By John Krull
INDIANAPOLIS – A small boy with dark, curly hair and big brown eyes, he looked lost in the hospital bed.
This was nearly 25 years ago. I’d gone to interview this child and his family because he had been the victim of a drive-by.
He was a third-grader. He was shy. He answered my questions with short, polite answers. He said he couldn’t wait to leave the hospital. He wanted to play again with his friends and his cousins.
I asked him if he remembered why he was in the hospital.
“I was shot,” he said. “Somebody shot me.”
When he said that, his mother and his grandmother, who sat beside his hospital bed, burst into tears.
It was a summer of shootings.
Almost every week, it seemed the newspaper where I worked sent me to cover the funeral of another teenager or child who had been killed or to talk with grieving parents or family members.
One father took me into his dead son’s bedroom. The boy, who had been killed just before his 14th birthday, had been a budding artist.
His father showed me his son’s sketches. He talked about how he and his wife had bought their boy a nice set of art supplies for his birthday. They planned to give it to him at a family party.
He looked for a long moment at one of his son’s sketches. Then his face twisted into tears.
“Why?” he sobbed.
I didn’t have an answer.
The police officers I interviewed that summer said they felt overwhelmed.
There were so many guns flowing into the streets that entire neighborhoods were turned into free-fire zones.
That squared with what I had seen.
During the school year, a couple of times a week, I’d jog up to an inner-city elementary school over my lunch hour.
The principal was a friend of mine. She’d told me that the teaching staff was almost entirely female and that many of the boys in the school would benefit from a male presence.
I organized kickball games at recess and talked with boys the principal or the teachers thought needed some special attention.
One day, when I trotted up, I saw that the maintenance crew was replacing a window.
I asked my friend what happened.
She shook her head.
“Someone shot it out,” she said.
She said it wasn’t the first time it had happened.
Some of the children in the school told me they could hear gunshots in their neighborhood at night.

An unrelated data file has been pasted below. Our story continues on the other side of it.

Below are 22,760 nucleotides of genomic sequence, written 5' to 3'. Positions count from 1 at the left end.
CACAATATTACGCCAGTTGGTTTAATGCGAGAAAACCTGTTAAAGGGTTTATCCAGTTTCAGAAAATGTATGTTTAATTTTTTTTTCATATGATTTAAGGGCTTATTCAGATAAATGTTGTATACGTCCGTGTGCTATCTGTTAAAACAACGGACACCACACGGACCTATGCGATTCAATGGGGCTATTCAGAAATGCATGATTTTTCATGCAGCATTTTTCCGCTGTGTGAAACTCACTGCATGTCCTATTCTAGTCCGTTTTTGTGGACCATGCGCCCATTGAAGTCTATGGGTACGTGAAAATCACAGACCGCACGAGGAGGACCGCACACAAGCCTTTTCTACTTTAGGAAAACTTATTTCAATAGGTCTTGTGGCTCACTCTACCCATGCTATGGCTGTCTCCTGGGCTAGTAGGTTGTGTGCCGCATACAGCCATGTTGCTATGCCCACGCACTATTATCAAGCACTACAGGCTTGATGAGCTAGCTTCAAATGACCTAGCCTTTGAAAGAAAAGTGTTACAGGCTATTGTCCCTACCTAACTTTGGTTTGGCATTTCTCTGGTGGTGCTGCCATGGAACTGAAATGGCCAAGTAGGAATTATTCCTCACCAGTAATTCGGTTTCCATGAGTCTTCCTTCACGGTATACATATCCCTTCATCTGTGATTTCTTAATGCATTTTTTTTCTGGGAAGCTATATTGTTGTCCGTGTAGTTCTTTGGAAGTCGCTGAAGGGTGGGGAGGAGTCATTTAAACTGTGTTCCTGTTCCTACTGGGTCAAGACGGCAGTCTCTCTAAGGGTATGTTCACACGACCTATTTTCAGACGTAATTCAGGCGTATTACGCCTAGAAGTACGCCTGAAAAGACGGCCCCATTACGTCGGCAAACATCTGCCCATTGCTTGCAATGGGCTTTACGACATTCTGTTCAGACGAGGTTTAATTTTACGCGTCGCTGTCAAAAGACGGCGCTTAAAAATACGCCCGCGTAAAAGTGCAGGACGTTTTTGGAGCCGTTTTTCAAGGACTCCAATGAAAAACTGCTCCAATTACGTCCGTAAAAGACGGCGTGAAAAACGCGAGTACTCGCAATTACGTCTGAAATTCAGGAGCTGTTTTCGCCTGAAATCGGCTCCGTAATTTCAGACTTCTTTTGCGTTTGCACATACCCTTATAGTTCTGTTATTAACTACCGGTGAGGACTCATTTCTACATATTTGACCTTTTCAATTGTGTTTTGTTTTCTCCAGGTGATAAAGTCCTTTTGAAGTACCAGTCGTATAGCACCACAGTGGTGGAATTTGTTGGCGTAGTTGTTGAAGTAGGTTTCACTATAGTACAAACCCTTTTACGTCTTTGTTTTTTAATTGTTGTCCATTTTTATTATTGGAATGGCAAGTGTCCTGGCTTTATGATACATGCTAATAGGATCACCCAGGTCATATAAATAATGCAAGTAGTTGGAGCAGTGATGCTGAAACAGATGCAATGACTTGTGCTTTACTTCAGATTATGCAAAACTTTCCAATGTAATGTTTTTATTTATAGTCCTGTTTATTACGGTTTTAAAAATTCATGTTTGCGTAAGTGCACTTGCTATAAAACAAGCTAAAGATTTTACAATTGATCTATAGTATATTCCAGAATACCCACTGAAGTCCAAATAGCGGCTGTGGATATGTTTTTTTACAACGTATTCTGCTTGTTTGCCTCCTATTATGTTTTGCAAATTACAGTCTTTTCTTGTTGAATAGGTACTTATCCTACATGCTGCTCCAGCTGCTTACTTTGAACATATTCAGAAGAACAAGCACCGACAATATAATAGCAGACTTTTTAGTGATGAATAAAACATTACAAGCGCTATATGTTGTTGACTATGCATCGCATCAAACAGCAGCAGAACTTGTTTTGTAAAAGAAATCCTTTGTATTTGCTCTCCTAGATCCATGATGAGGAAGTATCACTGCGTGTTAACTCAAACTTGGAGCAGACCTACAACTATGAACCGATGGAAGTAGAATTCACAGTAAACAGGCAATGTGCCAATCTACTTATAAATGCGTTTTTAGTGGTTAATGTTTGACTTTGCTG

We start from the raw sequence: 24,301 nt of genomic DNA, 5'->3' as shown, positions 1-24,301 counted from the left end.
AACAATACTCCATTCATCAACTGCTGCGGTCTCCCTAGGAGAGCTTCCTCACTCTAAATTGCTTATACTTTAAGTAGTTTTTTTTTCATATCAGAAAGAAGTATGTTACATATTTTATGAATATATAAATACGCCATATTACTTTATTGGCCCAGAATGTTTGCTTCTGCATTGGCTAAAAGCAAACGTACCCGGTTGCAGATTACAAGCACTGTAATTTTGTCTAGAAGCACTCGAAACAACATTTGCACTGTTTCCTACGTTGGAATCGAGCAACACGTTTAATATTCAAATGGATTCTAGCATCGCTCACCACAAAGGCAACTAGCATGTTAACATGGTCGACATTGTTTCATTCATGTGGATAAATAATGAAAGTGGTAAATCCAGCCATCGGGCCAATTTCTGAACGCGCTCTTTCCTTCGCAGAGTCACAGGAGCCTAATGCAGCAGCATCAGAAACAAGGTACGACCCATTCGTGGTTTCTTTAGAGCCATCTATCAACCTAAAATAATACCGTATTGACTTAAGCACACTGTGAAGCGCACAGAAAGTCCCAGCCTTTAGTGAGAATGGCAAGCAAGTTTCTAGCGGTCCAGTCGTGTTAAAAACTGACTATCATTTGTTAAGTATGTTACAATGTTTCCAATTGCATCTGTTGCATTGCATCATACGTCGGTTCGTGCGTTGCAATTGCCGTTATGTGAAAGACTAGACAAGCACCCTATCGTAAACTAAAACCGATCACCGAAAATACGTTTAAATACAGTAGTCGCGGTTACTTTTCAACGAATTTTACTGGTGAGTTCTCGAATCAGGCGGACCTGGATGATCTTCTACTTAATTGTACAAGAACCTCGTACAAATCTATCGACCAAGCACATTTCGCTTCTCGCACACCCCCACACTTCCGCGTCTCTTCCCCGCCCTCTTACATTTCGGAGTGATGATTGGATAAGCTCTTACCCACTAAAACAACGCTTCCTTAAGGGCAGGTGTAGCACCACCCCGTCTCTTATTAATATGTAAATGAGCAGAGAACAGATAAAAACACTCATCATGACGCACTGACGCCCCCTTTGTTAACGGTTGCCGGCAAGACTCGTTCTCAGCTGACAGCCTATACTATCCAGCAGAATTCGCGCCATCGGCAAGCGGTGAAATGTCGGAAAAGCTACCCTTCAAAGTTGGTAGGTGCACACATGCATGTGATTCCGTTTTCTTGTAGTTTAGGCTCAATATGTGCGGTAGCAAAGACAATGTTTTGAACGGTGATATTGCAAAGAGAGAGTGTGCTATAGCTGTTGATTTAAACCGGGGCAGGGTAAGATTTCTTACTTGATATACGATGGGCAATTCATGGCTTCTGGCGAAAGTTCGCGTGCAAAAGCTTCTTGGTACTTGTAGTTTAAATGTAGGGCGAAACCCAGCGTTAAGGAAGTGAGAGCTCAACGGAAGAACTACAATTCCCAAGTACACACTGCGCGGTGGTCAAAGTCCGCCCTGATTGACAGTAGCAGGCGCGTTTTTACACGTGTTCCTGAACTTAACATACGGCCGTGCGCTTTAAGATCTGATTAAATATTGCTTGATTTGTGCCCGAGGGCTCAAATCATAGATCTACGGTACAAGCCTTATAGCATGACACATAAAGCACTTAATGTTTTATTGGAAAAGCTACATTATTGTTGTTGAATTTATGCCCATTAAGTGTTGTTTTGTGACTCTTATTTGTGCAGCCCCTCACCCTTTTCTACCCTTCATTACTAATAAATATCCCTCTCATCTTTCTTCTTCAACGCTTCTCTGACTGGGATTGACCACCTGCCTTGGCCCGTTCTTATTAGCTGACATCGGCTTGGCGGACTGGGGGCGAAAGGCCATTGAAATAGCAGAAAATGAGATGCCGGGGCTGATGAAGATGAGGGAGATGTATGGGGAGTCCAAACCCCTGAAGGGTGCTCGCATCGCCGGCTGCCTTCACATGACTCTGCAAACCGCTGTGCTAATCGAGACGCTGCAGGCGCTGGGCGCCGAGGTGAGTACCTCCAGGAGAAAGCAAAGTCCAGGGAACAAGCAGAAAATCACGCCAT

One boy the teachers wanted me to work with had an easy laugh and an impish smile. He was bright and had an intuitive understanding of numbers. After kickball, we would play math games or do numbers puzzles.
His laugh when he solved a brainteaser faster than I could be joy itself.
Three years later, when he was in high school, he went riding with some friends. They ran into another group of guys.
Someone had a gun.
The little boy who loved numbers was shot.
When my friend, the principal, called to tell me about his death, we both sat in silence for a long moment, too stunned to talk.
In Texas this week, there are a lot of stories like these.
A troubled teenager took his father’s guns to his high school and opened fire. He killed at least 10 people and wounded many others.
This happened in a secure school in one of the most gun-happy states in the country. That hasn’t stopped gun advocates from arguing, over the objections of police, parents, students, teachers, and others, that guns shouldn’t be any part of our discussions about how we keep our children safe.
For them, guns are always the focus.
Me, I can’t help thinking about how many schools and how many teachers have to replace windows, doors, and walls because they’ve been shot up.
I wonder how many math prodigies with sweet smiles we’ve lost to gun violence.
How many parents stand in their children’s rooms and ask why? through tears.
How many small children say, “I was shot. Somebody shot me.”
And how many would say that, if they could speak from the grave?
FOOTNOTE: John Krull is director of Franklin College’s Pulliam School of Journalism, host of “No Limits” WFYI 90.1 Indianapolis and publisher of TheStatehouseFile.com, a news website powered by Franklin College journalism students.
This article was posted by the City-County Observer without bias, opinion or editing.